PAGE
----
These would be my "hills to die on." Any man who doesn't understand that the C word is beyond the pale needs a clue-by-four. Any one who uses racist language is beyond a clue-by-four. I wouldn't want my other friends to think that I was the type of person who would use racist language. And, as my mama says, "Birds of a feather flock together."

Surianne

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Re: How to politely tell someone you don't like their friend?
« Reply #10 on: December 18, 2012, 10:18:15 PM »
I think for your birthday you can just speak to your DH casually "oh hey by the way, if we do anything for my birthday, could you leave Steve off the guest list?  I know he's an old friend of yours, but I don't really know him as well and well, you know its my birthday..." You can go on to say what you do know you don't like, but I don't really think its necessary.

As for New Year's, if its a group of 8-10 or more people, I think just don't say anything about Steve and just spend time with others on the group and not him. Its possible as time carrys on either others in your group will also show a dislike of Steve, or perhaps your DH will even remember why he stopped hanging out with him to begin with. Either way its kind of last minute to ditch someone for New Year's - you have plenty of time to disengage from being friends with Steve.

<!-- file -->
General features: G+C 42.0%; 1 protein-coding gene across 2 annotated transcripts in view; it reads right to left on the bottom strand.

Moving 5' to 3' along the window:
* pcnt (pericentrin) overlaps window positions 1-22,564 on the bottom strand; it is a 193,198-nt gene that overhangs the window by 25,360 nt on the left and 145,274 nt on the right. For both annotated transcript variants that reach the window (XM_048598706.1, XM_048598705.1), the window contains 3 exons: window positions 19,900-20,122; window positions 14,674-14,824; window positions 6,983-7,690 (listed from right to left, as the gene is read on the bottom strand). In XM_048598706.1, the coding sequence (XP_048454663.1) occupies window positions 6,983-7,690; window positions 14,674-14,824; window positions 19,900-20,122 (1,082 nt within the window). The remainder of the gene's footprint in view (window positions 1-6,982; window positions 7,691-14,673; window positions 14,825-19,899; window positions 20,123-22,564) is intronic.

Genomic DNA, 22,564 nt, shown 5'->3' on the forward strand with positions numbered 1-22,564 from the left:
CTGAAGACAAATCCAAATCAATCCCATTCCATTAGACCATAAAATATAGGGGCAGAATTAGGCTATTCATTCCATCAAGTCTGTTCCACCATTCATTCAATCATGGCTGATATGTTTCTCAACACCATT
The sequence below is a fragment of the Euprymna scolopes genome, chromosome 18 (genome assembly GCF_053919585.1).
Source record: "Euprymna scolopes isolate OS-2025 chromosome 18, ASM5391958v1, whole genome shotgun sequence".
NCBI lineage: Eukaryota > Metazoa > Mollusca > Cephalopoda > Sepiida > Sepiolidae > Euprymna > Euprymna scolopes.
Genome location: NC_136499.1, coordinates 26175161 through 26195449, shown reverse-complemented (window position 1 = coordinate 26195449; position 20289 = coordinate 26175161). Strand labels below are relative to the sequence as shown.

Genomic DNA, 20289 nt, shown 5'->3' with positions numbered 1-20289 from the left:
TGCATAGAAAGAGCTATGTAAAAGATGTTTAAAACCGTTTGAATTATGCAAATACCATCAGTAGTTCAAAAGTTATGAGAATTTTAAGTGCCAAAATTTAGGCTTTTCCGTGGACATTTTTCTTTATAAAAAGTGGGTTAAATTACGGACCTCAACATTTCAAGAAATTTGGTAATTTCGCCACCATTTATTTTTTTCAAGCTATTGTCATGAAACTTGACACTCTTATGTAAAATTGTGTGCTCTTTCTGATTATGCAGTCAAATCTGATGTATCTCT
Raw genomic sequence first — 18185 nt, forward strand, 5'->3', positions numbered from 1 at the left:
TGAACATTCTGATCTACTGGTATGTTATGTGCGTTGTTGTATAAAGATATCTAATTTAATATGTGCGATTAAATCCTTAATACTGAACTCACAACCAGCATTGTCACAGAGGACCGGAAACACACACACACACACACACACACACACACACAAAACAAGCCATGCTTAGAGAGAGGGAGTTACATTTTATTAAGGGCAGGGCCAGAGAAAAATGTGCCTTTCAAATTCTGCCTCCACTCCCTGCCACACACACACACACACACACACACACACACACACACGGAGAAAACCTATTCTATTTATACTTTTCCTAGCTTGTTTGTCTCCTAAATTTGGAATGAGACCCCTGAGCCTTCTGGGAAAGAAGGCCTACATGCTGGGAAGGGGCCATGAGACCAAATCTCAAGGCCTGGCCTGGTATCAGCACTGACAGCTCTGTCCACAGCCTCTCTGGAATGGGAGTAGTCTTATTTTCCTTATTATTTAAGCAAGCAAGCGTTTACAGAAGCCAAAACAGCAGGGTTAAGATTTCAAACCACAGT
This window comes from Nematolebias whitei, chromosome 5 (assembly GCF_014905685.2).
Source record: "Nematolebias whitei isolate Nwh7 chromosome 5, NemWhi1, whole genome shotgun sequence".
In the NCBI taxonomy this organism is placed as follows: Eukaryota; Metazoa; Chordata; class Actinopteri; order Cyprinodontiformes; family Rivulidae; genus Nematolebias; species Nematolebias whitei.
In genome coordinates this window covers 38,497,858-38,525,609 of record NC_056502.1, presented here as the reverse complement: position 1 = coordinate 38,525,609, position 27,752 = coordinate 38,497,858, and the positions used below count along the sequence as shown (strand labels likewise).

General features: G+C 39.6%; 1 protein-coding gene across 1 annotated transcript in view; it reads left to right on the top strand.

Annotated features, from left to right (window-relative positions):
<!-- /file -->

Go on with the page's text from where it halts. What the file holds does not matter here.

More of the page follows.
I think this is a good way to handle it.  If it's your event, you can let your DH know that Steve isn't someone whose company you enjoy.  For the bigger New Year's group, try to spend time with other people.

It's a tricky thing, I agree.  It sounds like he doesn't actually go around insulting people, and has never insulted you -- he just uses language you don't like, which doesn't make him an intrinsically bad person, just not your type of person, so it's a little harder.  Swearing doesn't automatically make someone wrong/bad.  For example, I use the C-word myself, and make period jokes, and I'm a woman -- so really only the racist joke would stand out here to me, and even then only if it happened more than once (I'll usually forgive someone a single foot-in-the-mouth poor taste joke if they don't behave in a racist manner otherwise).  So I can see how you and your DH would really differ on whether or not he's a good/bad guy. 

So post-New Year's, if you can make it about how *you* want your birthday to be celebrated, and the friends you want there, rather than saying something negative about Steve, it might come across better to your husband.